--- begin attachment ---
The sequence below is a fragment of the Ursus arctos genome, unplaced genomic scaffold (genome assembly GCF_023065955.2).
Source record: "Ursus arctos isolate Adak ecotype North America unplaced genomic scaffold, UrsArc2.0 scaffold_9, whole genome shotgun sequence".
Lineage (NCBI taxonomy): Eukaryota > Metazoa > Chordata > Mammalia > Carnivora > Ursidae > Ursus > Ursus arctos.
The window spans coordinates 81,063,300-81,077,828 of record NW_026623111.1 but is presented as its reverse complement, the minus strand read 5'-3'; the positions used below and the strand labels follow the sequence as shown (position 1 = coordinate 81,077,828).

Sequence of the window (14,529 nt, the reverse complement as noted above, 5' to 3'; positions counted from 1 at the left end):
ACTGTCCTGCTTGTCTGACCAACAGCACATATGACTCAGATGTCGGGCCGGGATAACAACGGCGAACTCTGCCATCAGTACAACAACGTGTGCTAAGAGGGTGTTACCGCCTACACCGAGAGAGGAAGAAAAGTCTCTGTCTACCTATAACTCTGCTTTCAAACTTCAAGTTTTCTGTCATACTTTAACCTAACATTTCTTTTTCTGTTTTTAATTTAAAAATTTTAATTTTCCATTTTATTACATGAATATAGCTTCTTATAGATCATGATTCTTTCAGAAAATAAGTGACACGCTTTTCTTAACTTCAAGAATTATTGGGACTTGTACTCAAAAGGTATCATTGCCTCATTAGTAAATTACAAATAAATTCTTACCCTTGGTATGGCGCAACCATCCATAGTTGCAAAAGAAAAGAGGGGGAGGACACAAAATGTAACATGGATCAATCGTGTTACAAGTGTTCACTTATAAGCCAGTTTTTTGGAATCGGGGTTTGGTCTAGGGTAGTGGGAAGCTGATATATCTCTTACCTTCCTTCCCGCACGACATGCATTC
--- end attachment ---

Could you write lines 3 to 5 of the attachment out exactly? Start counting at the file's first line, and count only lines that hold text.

Lineage (NCBI taxonomy): Eukaryota > Metazoa > Chordata > Mammalia > Carnivora > Ursidae > Ursus > Ursus arctos.
The window spans coordinates 81,063,300-81,077,828 of record NW_026623111.1 but is presented as its reverse complement, the minus strand read 5'-3'; the positions used below and the strand labels follow the sequence as shown (position 1 = coordinate 81,077,828).

Sequence of the window (14,529 nt, the reverse complement as noted above, 5' to 3'; positions counted from 1 at the left end):